Bill Shankly

Liverpool manager Bill Shankly receives the Bells Whisky Trophy for Manager of the Year during a presentation ceremony at Anfield before  his side's league division one match against Chelsea. Image courtesy of Mirrorpix. 8th September 1973.

Liverpool manager Bill Shankly receives the Bells Whisky Trophy for Manager of the Year during a presentation ceremony at Anfield before his side's league division one match against Chelsea. Image courtesy of Mirrorpix.
8th September 1973.

Bill Shankly is the formidable Scottish manager credited with transforming Liverpool FC into one of Europe's leading clubs.

During a playing career that began at Carlisle United, but saw him established as full Scotland international while at Preston North End, Shankly was known as a 'firm but fair', hard-working Right Half. A commitment to working hard in training, focussing on ball-retention, fitness and set-pieces showed itself during his early management career at Carlisle, Grimsby Town, Workington and Huddersfield Town.

Shankly was approached about the Liverpool job while still in charge at Huddersfield in 1959. At the time both clubs were in Division Two. Liverpool had been languishing there for five seasons, and when Shankly took over mid-season, had been knocked out of the FA Cup by non-league Worcester City.

The team was, in Shankly’s opinion, lacking in talent, and the stadium and training facilities in need of much improvement. However his relationship with the club’s backroom staff, including Bob Paisley, Joe Fagan and Rueben Bennett became key to the years of success that lay ahead.

While Shankly’s revolution began on the training pitch, with competitive 5 a side games, and the introduction of a ‘sweat box’ (with each player given intense 2 minute sessions of pass-and-return training inside 4 close-packed walls, to improve fitness and ball control), he was equally as adept in the transfer market.

There were many reports of tension between Shankly and the Liverpool board as he set about instilling his philosophy on the club, but players like Ron Yeats and Ian St John were brought in, while the quality of young players like Gerry Byrne and Roger Hunt was beginning to pay dividends for the first team.

Shankly took Liverpool back to Division One for the 1962-63 season. By 1964 they were champions again. The following season saw them lift the FA Cup. Shankly had overseen a transformative period that was returning the club to greatness. Roger Hunt described them as “the fittest team in the country”, and the training ground work was continuing to pay off with more young players graduating to become full internationals.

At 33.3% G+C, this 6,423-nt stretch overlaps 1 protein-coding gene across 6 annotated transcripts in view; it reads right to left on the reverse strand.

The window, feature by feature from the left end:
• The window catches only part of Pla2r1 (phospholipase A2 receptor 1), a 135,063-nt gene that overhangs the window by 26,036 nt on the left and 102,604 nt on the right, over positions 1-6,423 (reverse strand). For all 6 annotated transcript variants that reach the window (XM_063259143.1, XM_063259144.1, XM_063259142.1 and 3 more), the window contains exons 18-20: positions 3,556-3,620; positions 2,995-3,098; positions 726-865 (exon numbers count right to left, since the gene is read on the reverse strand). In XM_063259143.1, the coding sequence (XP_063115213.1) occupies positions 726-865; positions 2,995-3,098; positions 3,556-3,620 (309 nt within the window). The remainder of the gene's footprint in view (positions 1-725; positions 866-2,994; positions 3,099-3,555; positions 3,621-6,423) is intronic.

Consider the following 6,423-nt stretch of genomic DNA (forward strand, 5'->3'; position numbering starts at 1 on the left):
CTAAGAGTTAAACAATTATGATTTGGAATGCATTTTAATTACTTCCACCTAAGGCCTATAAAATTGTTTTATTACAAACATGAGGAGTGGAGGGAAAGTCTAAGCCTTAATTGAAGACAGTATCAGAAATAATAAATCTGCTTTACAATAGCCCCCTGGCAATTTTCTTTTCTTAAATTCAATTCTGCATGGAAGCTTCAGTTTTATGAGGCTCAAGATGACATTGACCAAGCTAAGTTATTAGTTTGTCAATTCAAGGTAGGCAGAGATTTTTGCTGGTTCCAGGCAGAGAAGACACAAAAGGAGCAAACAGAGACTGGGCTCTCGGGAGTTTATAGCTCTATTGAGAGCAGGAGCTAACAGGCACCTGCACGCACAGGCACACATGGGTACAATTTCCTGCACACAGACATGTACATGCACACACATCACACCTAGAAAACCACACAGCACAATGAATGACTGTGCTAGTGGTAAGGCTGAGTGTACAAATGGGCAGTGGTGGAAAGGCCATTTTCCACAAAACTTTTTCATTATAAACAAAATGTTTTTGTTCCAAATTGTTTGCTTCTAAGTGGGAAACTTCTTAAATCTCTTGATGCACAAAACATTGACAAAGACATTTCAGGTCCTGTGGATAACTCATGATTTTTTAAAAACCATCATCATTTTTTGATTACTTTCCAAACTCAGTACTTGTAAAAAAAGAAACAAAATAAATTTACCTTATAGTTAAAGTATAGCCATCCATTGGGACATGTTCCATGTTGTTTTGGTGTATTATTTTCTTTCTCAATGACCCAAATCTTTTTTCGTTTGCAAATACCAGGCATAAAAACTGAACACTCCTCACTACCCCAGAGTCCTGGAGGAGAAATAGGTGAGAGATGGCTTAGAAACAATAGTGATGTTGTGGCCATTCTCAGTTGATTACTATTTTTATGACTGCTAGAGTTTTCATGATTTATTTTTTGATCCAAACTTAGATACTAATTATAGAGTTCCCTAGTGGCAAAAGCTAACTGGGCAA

During his time as manager, Liverpool would win two further Division One Championships, and after a number of seasons learning against top continental opposition in European competition, the UEFA Cup in 1973, becoming the first English club to win the domestic league and a European trophy in the same season. The following season Shankly’s side lifted the FA Cup for the second time. He surprised the footballing world by announcing his retirement shortly after.

"The people who matter the most are the ones who come through the turnstiles." - Bill Shankly

However, the legacy of a winning side, an intimidating stadium and a well-run club had been created. Shankly’s long-term assistant Bob Paisley succeeded him as manager and it was Paisley who went on to win even more silverware, including three European Cups and six league titles. However in the minds and memories of many Liverpool fans, all the success can be traced back to hard work of one man who loved the club, and whose fans loved him back: William Shankly, OBE.

Clubs managed: Carlisle United, Grimsby Town, Workington, Huddesrfield Town, Liverpool.
Honours:
3 Division One Championships, 2 FA Cups, 1 UEFA Cup
Inducted: 2002